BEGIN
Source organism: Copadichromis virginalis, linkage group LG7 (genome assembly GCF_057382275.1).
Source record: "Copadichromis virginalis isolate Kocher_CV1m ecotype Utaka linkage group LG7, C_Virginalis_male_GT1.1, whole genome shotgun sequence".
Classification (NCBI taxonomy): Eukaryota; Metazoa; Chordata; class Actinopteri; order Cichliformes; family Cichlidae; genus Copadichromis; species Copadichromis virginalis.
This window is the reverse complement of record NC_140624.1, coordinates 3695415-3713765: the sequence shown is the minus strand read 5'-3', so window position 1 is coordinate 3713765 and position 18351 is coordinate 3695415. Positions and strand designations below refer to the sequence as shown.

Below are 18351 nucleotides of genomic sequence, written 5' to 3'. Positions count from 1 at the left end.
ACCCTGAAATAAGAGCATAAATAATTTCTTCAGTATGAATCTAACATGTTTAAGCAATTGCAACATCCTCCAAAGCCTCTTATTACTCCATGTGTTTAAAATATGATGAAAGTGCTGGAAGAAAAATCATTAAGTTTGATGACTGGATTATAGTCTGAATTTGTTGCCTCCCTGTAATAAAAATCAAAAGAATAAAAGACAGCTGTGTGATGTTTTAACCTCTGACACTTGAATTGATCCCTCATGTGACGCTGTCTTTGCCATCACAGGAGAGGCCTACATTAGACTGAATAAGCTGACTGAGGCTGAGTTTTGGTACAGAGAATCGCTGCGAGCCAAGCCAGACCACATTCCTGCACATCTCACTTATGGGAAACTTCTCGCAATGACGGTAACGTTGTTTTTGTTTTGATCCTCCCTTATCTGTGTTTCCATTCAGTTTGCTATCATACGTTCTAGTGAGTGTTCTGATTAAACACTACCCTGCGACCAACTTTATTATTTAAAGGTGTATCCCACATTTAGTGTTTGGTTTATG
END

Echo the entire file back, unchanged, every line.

Source organism: Copadichromis virginalis, linkage group LG7 (genome assembly GCF_057382275.1).
Source record: "Copadichromis virginalis isolate Kocher_CV1m ecotype Utaka linkage group LG7, C_Virginalis_male_GT1.1, whole genome shotgun sequence".
Classification (NCBI taxonomy): Eukaryota; Metazoa; Chordata; class Actinopteri; order Cichliformes; family Cichlidae; genus Copadichromis; species Copadichromis virginalis.
This window is the reverse complement of record NC_140624.1, coordinates 3695415-3713765: the sequence shown is the minus strand read 5'-3', so window position 1 is coordinate 3713765 and position 18351 is coordinate 3695415. Positions and strand designations below refer to the sequence as shown.

Below are 18351 nucleotides of genomic sequence, written 5' to 3'. Positions count from 1 at the left end.
ACCCTGAAATAAGAGCATAAATAATTTCTTCAGTATGAATCTAACATGTTTAAGCAATTGCAACATCCTCCAAAGCCTCTTATTACTCCATGTGTTTAAAATATGATGAAAGTGCTGGAAGAAAAATCATTAAGTTTGATGACTGGATTATAGTCTGAATTTGTTGCCTCCCTGTAATAAAAATCAAAAGAATAAAAGACAGCTGTGTGATGTTTTAACCTCTGACACTTGAATTGATCCCTCATGTGACGCTGTCTTTGCCATCACAGGAGAGGCCTACATTAGACTGAATAAGCTGACTGAGGCTGAGTTTTGGTACAGAGAATCGCTGCGAGCCAAGCCAGACCACATTCCTGCACATCTCACTTATGGGAAACTTCTCGCAATGACGGTAACGTTGTTTTTGTTTTGATCCTCCCTTATCTGTGTTTCCATTCAGTTTGCTATCATACGTTCTAGTGAGTGTTCTGATTAAACACTACCCTGCGACCAACTTTATTATTTAAAGGTGTATCCCACATTTAGTGTTTGGTTTATG